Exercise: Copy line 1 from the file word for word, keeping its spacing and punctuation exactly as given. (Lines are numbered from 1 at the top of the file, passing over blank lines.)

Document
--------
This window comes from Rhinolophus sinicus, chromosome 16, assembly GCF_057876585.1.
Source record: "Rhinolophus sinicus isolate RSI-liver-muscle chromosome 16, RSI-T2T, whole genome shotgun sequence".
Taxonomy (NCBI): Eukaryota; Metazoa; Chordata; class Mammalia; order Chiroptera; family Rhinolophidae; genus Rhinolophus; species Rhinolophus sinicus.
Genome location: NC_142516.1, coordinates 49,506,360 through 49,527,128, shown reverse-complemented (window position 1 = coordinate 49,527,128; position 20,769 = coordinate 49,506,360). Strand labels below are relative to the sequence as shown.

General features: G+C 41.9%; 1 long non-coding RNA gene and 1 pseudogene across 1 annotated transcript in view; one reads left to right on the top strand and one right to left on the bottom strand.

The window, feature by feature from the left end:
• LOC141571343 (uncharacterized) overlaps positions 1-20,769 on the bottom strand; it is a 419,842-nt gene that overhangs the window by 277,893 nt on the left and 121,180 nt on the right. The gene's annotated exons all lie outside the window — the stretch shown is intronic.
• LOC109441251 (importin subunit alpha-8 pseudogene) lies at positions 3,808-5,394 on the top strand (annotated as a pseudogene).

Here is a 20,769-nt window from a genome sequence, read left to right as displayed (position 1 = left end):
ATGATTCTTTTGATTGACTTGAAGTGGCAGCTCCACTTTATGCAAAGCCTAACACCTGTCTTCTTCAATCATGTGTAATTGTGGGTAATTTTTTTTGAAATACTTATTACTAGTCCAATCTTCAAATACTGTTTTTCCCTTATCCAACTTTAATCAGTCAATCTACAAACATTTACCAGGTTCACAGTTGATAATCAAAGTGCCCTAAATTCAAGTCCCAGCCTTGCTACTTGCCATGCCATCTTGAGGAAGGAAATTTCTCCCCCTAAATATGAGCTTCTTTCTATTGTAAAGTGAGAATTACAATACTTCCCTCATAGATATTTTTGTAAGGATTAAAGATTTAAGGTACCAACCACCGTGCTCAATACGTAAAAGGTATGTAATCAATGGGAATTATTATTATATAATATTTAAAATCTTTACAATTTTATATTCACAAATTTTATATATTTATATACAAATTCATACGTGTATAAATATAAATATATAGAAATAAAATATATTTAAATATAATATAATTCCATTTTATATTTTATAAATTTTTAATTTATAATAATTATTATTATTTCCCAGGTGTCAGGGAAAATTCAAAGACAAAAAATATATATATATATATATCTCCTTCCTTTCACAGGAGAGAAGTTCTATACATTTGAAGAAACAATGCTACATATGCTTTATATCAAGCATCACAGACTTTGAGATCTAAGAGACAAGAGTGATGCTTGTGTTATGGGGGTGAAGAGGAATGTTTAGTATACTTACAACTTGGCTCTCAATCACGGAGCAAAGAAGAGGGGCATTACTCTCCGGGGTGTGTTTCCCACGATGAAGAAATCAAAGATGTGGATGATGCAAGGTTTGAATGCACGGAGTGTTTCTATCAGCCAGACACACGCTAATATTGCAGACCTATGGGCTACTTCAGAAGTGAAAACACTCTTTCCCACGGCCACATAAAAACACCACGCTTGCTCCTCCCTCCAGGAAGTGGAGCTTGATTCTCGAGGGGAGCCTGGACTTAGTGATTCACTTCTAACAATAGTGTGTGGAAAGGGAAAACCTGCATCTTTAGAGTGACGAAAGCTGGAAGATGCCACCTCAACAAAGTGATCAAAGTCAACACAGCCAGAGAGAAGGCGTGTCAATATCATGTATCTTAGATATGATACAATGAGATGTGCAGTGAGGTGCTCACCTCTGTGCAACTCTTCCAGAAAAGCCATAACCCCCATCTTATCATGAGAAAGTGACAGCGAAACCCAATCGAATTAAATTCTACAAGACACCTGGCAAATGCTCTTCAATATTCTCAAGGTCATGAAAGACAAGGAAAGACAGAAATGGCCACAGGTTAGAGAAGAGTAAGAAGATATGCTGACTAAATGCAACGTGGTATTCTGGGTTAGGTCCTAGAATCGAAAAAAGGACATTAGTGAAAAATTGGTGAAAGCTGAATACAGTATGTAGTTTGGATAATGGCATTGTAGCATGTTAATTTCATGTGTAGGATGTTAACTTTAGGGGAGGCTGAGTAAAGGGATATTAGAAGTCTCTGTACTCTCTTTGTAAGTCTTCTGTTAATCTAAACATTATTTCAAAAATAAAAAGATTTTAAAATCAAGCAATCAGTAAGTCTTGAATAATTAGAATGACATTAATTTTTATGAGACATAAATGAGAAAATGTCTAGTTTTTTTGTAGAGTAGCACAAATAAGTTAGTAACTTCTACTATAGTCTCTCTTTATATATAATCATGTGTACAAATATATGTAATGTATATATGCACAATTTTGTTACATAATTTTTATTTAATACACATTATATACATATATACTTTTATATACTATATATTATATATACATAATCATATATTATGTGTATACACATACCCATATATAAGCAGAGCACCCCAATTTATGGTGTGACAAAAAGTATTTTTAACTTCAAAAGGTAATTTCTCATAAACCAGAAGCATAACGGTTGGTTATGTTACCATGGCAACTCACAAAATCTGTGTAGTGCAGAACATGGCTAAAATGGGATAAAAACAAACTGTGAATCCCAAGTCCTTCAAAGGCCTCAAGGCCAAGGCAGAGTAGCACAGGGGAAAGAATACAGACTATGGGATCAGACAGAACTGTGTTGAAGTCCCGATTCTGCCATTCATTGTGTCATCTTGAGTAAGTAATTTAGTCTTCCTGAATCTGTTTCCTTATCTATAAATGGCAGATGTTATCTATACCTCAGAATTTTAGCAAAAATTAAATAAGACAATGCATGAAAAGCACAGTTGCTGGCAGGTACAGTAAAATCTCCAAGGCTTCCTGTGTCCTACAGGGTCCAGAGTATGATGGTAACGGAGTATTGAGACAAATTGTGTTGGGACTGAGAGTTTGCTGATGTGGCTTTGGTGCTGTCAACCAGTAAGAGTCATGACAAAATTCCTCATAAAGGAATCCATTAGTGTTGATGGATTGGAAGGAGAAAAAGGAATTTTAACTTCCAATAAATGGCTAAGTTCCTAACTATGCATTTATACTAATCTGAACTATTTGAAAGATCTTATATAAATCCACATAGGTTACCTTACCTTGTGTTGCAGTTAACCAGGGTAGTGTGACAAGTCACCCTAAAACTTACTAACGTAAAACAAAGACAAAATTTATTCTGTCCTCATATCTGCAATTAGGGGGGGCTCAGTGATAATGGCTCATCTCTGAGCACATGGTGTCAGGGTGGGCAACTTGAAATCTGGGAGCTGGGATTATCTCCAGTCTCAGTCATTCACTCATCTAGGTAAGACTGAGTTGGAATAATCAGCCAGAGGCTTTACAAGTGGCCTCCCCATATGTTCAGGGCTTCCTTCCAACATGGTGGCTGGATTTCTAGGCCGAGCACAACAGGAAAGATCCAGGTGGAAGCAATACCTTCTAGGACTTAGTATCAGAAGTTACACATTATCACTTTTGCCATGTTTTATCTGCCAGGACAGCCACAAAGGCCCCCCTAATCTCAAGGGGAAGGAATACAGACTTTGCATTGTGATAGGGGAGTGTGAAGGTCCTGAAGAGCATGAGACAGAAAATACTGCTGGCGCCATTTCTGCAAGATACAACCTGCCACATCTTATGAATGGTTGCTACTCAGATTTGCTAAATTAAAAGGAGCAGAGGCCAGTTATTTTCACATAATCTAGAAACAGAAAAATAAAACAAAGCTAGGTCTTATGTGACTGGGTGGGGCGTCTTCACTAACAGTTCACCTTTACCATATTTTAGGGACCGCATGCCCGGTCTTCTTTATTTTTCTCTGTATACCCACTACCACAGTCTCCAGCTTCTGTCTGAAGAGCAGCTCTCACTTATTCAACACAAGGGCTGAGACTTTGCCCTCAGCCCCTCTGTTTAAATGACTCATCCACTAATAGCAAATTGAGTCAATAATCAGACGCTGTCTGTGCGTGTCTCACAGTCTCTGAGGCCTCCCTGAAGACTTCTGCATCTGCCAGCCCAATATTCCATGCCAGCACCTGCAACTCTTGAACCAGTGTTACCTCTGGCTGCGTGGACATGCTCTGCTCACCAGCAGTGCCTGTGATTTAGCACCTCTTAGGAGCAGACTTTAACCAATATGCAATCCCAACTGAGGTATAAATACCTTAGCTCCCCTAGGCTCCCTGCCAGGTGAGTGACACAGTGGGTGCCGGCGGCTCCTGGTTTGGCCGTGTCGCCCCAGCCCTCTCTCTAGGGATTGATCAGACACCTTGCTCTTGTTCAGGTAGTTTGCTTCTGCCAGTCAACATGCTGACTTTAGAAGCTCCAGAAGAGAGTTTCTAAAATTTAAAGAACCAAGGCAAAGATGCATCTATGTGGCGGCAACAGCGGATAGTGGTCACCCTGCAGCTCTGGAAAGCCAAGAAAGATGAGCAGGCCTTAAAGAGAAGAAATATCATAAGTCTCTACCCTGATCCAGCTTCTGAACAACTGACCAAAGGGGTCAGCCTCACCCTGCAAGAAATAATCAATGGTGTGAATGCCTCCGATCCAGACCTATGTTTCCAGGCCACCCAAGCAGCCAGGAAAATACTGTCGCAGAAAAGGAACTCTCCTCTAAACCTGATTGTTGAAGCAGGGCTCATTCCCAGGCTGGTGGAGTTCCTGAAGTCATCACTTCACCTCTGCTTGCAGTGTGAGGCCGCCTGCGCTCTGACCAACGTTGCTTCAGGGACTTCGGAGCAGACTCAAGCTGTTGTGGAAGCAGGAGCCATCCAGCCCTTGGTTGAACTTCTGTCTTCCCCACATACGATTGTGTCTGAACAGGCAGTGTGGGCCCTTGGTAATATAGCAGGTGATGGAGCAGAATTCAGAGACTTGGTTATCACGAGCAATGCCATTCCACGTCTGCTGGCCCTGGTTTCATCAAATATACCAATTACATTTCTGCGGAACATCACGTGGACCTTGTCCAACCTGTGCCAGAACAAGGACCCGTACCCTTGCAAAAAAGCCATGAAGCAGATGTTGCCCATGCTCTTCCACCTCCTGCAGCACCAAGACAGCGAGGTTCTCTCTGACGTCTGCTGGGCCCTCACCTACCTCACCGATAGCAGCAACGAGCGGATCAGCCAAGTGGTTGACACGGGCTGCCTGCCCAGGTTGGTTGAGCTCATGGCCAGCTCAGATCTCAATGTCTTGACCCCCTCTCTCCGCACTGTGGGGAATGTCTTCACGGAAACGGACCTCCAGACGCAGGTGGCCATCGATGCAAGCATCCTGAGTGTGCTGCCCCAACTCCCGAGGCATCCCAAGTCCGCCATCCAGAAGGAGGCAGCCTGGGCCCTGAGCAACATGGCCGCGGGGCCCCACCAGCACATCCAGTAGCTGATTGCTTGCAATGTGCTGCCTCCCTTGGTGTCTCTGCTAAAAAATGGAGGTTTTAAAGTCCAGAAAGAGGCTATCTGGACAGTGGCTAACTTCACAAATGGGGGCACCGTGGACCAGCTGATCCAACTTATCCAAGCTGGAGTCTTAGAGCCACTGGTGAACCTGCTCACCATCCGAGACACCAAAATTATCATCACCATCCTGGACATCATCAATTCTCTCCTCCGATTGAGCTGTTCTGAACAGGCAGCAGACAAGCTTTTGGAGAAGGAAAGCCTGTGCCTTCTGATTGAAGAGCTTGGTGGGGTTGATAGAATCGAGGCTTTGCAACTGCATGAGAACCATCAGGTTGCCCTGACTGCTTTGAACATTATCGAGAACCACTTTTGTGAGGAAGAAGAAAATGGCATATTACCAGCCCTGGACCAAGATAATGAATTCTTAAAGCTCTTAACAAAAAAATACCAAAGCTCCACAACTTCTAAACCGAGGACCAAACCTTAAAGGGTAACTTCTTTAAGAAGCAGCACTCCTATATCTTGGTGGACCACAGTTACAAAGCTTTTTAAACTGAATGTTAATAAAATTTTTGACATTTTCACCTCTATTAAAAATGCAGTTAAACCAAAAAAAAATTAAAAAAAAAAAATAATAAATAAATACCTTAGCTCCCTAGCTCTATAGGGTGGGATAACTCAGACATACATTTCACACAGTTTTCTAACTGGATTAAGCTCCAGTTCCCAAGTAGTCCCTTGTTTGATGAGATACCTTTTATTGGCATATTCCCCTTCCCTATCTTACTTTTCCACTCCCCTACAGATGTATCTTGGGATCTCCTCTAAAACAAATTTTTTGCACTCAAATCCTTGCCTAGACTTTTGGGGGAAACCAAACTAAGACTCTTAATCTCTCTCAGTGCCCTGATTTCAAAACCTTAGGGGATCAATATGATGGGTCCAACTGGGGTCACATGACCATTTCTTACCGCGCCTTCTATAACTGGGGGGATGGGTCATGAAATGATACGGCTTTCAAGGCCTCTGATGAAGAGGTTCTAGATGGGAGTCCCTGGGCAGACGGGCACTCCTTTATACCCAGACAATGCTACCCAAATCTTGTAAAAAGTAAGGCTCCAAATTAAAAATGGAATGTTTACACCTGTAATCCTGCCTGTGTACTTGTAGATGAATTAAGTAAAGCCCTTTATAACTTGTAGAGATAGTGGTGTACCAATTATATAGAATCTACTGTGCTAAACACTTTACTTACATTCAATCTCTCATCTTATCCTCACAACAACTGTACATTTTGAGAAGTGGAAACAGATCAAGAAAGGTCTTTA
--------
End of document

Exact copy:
This window comes from Rhinolophus sinicus, chromosome 16, assembly GCF_057876585.1.